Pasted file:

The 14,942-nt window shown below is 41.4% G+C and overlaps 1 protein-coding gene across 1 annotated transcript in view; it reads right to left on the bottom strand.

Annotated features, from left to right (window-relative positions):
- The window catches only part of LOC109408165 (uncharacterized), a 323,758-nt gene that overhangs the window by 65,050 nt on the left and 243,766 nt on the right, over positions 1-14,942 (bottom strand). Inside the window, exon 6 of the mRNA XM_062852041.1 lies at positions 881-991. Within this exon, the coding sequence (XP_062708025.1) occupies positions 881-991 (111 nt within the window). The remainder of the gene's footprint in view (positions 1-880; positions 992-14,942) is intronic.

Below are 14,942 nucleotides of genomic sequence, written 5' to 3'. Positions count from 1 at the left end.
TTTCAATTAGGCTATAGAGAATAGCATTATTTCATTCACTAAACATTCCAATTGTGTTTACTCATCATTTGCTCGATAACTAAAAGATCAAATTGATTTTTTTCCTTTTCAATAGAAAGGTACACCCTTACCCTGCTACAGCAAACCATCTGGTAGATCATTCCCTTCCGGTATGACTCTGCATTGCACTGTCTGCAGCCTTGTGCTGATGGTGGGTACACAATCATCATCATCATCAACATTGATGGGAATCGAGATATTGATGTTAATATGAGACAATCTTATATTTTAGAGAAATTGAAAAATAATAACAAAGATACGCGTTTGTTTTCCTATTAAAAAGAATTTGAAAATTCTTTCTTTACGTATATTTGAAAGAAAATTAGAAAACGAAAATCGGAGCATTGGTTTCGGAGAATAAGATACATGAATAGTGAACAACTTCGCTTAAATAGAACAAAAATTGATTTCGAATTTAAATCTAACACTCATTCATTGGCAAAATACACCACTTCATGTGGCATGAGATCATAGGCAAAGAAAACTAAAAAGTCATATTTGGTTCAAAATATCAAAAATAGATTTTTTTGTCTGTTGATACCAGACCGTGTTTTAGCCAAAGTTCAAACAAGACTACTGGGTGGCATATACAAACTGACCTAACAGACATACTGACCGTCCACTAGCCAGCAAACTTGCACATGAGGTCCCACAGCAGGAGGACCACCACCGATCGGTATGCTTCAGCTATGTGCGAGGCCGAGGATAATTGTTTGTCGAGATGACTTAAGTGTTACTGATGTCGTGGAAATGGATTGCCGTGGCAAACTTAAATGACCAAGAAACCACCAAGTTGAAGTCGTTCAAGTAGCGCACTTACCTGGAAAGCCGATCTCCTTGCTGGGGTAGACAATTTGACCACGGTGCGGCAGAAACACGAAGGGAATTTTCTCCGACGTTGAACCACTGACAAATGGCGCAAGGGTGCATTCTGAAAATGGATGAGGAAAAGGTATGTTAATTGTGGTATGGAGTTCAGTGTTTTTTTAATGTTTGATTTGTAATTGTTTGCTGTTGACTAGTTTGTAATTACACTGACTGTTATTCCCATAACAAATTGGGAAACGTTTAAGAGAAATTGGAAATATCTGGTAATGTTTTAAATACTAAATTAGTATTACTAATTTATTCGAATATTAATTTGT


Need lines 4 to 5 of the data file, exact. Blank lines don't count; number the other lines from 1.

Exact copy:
Below are 14,942 nucleotides of genomic sequence, written 5' to 3'. Positions count from 1 at the left end.
TTTCAATTAGGCTATAGAGAATAGCATTATTTCATTCACTAAACATTCCAATTGTGTTTACTCATCATTTGCTCGATAACTAAAAGATCAAATTGATTTTTTTCCTTTTCAATAGAAAGGTACACCCTTACCCTGCTACAGCAAACCATCTGGTAGATCATTCCCTTCCGGTATGACTCTGCATTGCACTGTCTGCAGCCTTGTGCTGATGGTGGGTACACAATCATCATCATCATCAACATTGATGGGAATCGAGATATTGATGTTAATATGAGACAATCTTATATTTTAGAGAAATTGAAAAATAATAACAAAGATACGCGTTTGTTTTCCTATTAAAAAGAATTTGAAAATTCTTTCTTTACGTATATTTGAAAGAAAATTAGAAAACGAAAATCGGAGCATTGGTTTCGGAGAATAAGATACATGAATAGTGAACAACTTCGCTTAAATAGAACAAAAATTGATTTCGAATTTAAATCTAACACTCATTCATTGGCAAAATACACCACTTCATGTGGCATGAGATCATAGGCAAAGAAAACTAAAAAGTCATATTTGGTTCAAAATATCAAAAATAGATTTTTTTGTCTGTTGATACCAGACCGTGTTTTAGCCAAAGTTCAAACAAGACTACTGGGTGGCATATACAAACTGACCTAACAGACATACTGACCGTCCACTAGCCAGCAAACTTGCACATGAGGTCCCACAGCAGGAGGACCACCACCGATCGGTATGCTTCAGCTATGTGCGAGGCCGAGGATAATTGTTTGTCGAGATGACTTAAGTGTTACTGATGTCGTGGAAATGGATTGCCGTGGCAAACTTAAATGACCAAGAAACCACCAAGTTGAAGTCGTTCAAGTAGCGCACTTACCTGGAAAGCCGATCTCCTTGCTGGGGTAGACAATTTGACCACGGTGCGGCAGAAACACGAAGGGAATTTTCTCCGACGTTGAACCACTGACAAATGGCGCAAGGGTGCATTCTGAAAATGGATGAGGAAAAGGTATGTTAATTGTGGTATGGAGTTCAGTGTTTTTTTAATGTTTGATTTGTAATTGTTTGCTGTTGACTAGTTTGTAATTACACTGACTGTTATTCCCATAACAAATTGGGAAACGTTTAAGAGAAATTGGAAATATCTGGTAATGTTTTAAATACTAAATTAGTATTACTAATTTATTCGAATATTAATTTGT